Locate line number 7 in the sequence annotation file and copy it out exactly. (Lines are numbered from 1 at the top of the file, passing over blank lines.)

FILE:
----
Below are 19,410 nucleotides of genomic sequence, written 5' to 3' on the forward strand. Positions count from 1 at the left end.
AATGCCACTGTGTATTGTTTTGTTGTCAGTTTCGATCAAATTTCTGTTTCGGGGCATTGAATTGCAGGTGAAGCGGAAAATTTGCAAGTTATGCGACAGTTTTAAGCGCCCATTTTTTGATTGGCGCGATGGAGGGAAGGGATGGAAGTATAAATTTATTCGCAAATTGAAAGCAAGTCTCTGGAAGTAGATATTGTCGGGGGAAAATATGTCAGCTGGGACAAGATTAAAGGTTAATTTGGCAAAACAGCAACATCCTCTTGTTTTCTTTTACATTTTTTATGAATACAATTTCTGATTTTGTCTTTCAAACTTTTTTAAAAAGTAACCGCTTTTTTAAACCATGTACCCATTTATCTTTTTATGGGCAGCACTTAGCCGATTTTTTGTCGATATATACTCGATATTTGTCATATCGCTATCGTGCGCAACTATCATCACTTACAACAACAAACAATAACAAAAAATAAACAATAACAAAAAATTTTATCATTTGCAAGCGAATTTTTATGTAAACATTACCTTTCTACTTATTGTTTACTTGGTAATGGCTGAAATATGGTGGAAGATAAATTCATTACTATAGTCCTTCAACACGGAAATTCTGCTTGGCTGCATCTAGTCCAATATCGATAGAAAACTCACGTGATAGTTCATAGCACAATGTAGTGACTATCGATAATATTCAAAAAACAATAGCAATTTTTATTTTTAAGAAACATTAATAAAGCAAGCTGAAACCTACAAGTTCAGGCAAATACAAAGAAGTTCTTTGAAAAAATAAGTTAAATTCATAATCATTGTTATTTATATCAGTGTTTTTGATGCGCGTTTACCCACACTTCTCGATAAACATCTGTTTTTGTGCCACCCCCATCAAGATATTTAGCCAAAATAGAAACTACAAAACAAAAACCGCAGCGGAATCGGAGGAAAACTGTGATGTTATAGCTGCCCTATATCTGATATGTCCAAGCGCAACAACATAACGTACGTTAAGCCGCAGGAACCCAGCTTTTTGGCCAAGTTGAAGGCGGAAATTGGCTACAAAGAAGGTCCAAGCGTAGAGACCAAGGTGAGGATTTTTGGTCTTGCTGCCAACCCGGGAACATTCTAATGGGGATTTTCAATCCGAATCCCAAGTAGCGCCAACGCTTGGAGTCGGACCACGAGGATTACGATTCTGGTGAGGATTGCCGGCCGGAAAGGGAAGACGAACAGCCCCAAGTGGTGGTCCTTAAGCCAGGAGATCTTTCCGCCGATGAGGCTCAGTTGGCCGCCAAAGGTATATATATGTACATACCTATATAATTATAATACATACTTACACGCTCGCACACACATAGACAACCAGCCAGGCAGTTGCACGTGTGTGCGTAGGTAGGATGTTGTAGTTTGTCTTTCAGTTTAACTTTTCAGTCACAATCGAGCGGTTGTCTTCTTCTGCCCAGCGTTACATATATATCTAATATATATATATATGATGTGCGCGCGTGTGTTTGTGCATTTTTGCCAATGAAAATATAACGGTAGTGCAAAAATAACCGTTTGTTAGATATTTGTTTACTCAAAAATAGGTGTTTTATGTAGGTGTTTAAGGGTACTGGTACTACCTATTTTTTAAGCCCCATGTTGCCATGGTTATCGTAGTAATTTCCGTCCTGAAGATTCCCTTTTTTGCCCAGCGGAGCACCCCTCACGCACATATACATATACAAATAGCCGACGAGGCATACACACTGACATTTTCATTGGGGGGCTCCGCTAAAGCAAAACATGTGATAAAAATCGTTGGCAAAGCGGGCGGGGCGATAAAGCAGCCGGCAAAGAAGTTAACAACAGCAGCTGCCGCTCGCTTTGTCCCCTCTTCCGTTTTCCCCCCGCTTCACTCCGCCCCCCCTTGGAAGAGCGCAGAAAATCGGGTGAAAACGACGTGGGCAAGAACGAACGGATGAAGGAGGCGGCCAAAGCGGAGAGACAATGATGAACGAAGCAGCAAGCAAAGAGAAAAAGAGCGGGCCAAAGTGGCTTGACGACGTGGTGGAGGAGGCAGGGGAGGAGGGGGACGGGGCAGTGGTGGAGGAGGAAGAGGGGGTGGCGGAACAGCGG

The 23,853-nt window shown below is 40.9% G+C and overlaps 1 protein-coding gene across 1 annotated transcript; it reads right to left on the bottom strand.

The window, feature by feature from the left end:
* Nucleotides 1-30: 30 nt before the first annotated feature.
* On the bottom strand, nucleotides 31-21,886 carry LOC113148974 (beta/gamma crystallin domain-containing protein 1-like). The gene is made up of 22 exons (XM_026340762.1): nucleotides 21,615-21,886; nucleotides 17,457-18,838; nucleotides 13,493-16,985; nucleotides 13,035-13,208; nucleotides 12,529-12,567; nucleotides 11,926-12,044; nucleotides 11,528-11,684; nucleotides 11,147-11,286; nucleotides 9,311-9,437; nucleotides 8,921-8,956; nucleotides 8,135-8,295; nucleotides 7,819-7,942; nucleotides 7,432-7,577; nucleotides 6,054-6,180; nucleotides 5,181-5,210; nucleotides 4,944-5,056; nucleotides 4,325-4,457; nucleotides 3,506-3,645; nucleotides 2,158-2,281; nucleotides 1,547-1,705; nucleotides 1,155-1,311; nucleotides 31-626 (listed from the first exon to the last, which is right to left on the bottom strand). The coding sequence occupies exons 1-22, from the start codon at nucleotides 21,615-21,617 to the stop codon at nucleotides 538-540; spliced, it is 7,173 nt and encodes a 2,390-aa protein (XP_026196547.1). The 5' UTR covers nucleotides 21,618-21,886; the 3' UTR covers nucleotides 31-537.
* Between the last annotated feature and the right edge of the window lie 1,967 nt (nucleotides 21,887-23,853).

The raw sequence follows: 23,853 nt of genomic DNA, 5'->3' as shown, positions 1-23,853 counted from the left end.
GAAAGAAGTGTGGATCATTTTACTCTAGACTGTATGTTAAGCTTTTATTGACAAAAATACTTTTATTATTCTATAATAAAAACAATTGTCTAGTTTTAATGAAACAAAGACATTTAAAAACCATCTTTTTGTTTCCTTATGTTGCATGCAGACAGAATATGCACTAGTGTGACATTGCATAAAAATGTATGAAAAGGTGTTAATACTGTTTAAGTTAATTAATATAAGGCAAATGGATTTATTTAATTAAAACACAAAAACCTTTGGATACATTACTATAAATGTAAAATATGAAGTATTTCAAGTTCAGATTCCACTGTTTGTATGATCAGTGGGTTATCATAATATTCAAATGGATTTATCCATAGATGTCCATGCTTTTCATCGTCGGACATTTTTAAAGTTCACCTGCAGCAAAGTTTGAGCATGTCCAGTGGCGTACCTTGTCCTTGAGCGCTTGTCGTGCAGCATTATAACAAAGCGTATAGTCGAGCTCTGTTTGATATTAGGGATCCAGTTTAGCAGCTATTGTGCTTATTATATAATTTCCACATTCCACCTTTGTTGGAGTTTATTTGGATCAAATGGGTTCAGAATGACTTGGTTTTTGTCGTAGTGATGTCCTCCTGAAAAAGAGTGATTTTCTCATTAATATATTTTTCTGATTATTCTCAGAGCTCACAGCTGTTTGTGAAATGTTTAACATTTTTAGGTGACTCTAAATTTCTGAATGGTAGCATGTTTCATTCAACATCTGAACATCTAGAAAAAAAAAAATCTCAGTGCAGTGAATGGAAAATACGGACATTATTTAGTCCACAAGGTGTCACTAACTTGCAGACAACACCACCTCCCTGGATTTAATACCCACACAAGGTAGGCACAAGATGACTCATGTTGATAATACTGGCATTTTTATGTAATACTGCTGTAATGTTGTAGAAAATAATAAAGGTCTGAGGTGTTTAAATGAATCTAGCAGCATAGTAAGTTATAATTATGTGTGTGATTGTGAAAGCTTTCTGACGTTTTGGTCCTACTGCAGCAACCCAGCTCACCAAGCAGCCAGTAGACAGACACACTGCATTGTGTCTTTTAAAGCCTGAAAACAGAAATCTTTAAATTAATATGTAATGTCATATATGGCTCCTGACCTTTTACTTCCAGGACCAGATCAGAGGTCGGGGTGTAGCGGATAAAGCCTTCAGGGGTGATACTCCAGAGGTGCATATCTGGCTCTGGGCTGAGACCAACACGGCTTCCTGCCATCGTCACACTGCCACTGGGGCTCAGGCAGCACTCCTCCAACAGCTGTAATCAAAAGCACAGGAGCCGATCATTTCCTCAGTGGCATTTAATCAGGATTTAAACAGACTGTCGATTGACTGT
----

* Between the last annotated feature and the right edge of the window lie 1,967 nt (nucleotides 21,887-23,853).